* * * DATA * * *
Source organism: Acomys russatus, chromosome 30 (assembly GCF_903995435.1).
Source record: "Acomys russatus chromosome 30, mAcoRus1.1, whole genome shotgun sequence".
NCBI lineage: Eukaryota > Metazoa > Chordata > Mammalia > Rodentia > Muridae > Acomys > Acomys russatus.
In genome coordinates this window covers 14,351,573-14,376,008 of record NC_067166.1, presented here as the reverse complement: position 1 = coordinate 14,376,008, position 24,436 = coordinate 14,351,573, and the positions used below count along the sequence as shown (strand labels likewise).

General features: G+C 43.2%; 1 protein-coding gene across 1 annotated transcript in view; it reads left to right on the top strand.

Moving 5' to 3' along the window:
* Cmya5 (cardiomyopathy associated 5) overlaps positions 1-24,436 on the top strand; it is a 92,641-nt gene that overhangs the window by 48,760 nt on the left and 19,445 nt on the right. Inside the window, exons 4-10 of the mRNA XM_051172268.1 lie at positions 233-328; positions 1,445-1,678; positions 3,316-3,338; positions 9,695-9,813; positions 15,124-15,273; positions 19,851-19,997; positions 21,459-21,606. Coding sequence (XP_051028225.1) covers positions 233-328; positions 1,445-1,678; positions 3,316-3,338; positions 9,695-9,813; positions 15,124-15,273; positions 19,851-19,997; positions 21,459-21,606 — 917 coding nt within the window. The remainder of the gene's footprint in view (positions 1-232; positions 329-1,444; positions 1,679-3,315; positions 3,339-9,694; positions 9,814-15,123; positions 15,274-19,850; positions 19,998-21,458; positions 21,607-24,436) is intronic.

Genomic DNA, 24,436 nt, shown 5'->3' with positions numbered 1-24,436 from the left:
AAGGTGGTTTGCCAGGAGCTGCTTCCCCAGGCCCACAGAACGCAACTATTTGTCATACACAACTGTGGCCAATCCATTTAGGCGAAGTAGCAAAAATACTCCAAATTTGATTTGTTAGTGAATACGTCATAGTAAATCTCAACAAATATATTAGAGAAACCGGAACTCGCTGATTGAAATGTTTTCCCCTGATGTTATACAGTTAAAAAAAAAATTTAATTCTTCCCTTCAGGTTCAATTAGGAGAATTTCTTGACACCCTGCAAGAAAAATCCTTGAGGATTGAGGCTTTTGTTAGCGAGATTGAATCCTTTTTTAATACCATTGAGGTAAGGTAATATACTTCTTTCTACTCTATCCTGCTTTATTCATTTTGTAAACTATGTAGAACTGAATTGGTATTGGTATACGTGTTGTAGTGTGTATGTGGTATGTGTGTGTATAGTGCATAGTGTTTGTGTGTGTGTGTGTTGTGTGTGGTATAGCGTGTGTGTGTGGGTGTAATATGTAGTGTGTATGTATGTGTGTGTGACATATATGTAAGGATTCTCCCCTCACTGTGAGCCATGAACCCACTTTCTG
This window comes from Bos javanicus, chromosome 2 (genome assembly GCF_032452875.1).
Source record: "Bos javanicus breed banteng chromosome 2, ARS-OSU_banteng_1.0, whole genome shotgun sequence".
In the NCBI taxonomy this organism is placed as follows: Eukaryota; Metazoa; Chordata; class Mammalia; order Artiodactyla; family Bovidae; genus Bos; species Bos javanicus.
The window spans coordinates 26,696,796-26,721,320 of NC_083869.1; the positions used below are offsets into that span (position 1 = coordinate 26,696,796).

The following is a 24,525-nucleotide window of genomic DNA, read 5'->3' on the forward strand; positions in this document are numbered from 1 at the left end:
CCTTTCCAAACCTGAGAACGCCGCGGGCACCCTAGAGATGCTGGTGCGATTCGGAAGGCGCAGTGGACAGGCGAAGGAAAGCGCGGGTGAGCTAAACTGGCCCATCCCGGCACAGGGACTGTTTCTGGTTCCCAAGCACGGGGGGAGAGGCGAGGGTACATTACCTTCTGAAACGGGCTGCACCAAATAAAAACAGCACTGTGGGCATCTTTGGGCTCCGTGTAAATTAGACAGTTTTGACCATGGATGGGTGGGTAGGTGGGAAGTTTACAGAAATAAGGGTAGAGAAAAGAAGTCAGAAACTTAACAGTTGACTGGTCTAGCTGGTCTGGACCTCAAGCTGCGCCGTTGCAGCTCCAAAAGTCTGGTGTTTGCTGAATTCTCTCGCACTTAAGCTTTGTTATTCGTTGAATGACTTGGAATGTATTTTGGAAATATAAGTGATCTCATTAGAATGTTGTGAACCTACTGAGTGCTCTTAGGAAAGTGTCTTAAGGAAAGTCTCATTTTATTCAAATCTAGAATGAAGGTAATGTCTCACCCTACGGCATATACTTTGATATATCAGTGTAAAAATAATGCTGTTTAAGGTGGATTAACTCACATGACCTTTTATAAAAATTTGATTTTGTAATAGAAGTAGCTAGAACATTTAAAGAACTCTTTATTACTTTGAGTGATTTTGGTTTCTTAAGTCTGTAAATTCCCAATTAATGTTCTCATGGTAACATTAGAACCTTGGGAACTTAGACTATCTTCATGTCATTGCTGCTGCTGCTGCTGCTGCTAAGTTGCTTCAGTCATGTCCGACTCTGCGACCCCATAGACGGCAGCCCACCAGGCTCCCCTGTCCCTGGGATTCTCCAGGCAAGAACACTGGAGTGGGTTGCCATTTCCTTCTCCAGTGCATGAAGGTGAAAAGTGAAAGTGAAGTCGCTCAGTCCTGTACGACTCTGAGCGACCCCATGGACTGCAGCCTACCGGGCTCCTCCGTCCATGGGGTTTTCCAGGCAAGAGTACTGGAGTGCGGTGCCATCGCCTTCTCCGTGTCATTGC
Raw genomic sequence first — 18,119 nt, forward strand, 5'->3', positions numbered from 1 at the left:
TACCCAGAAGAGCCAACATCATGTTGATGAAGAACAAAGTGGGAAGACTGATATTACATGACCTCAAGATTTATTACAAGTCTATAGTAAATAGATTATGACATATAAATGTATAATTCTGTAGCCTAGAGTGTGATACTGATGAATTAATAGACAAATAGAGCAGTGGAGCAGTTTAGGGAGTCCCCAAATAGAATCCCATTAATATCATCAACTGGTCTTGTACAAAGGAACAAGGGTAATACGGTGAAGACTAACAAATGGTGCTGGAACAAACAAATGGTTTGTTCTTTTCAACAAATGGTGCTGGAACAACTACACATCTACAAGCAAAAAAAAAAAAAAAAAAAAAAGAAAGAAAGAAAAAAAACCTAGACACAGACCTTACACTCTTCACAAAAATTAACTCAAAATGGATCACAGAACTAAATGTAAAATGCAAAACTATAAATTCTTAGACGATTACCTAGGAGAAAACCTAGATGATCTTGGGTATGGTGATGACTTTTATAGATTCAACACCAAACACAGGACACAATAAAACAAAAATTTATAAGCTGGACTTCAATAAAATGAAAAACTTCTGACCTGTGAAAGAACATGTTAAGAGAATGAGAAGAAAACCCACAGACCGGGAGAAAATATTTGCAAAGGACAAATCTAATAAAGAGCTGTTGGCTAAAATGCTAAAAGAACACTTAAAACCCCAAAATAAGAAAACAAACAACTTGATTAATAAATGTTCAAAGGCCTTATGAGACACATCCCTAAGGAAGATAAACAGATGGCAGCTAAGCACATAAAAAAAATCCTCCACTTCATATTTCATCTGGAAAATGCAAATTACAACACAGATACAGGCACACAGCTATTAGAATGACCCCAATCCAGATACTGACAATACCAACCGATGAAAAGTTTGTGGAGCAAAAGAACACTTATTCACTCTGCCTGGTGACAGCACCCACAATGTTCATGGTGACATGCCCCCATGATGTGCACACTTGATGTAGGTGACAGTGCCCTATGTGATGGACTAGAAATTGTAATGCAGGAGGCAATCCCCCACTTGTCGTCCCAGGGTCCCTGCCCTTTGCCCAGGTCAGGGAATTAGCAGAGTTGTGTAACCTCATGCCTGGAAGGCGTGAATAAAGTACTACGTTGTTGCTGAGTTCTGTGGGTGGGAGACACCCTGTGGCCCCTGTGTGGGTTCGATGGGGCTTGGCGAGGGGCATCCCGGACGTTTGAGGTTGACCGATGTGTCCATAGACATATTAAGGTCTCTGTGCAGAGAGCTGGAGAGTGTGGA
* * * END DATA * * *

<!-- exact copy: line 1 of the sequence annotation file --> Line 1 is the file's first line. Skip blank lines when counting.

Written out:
Source organism: Acomys russatus, chromosome 30 (assembly GCF_903995435.1).